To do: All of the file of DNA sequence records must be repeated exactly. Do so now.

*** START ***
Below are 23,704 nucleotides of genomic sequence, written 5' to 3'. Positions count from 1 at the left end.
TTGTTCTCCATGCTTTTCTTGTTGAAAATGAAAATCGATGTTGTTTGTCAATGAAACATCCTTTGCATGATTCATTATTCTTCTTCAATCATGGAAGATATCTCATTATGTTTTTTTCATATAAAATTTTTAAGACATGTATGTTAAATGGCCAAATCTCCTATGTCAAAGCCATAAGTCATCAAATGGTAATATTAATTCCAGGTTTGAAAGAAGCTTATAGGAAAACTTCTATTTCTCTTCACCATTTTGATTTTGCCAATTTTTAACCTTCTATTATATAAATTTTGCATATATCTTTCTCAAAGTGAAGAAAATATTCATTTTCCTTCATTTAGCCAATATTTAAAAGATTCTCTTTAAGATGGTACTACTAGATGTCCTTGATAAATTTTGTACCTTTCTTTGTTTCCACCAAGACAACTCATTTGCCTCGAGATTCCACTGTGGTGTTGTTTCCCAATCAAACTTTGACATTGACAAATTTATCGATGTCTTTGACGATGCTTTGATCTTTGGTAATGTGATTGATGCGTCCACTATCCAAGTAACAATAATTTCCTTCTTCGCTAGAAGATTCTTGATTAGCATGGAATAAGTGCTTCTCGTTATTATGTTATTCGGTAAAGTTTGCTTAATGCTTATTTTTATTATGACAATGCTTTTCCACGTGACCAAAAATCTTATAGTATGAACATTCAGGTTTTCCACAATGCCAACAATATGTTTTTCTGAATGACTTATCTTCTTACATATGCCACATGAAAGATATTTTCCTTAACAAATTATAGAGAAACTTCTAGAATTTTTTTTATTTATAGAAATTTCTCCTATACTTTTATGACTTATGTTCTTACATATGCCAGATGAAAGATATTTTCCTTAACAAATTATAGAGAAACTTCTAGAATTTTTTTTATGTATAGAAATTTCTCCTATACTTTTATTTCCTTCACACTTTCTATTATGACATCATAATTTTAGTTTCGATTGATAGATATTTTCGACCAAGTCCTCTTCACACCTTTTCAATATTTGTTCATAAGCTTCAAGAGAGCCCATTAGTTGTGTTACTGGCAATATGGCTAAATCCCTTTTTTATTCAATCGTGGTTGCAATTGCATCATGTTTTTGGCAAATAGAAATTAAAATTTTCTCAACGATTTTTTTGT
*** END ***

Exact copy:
Below are 23,704 nucleotides of genomic sequence, written 5' to 3'. Positions count from 1 at the left end.
TTGTTCTCCATGCTTTTCTTGTTGAAAATGAAAATCGATGTTGTTTGTCAATGAAACATCCTTTGCATGATTCATTATTCTTCTTCAATCATGGAAGATATCTCATTATGTTTTTTTCATATAAAATTTTTAAGACATGTATGTTAAATGGCCAAATCTCCTATGTCAAAGCCATAAGTCATCAAATGGTAATATTAATTCCAGGTTTGAAAGAAGCTTATAGGAAAACTTCTATTTCTCTTCACCATTTTGATTTTGCCAATTTTTAACCTTCTATTATATAAATTTTGCATATATCTTTCTCAAAGTGAAGAAAATATTCATTTTCCTTCATTTAGCCAATATTTAAAAGATTCTCTTTAAGATGGTACTACTAGATGTCCTTGATAAATTTTGTACCTTTCTTTGTTTCCACCAAGACAACTCATTTGCCTCGAGATTCCACTGTGGTGTTGTTTCCCAATCAAACTTTGACATTGACAAATTTATCGATGTCTTTGACGATGCTTTGATCTTTGGTAATGTGATTGATGCGTCCACTATCCAAGTAACAATAATTTCCTTCTTCGCTAGAAGATTCTTGATTAGCATGGAATAAGTGCTTCTCGTTATTATGTTATTCGGTAAAGTTTGCTTAATGCTTATTTTTATTATGACAATGCTTTTCCACGTGACCAAAAATCTTATAGTATGAACATTCAGGTTTTCCACAATGCCAACAATATGTTTTTCTGAATGACTTATCTTCTTACATATGCCACATGAAAGATATTTTCCTTAACAAATTATAGAGAAACTTCTAGAATTTTTTTTATTTATAGAAATTTCTCCTATACTTTTATGACTTATGTTCTTACATATGCCAGATGAAAGATATTTTCCTTAACAAATTATAGAGAAACTTCTAGAATTTTTTTTATGTATAGAAATTTCTCCTATACTTTTATTTCCTTCACACTTTCTATTATGACATCATAATTTTAGTTTCGATTGATAGATATTTTCGACCAAGTCCTCTTCACACCTTTTCAATATTTGTTCATAAGCTTCAAGAGAGCCCATTAGTTGTGTTACTGGCAATATGGCTAAATCCCTTTTTTATTCAATCGTGGTTGCAATTGCATCATGTTTTTGGCAAATAGAAATTAAAATTTTCTCAACGATTTTTTTGT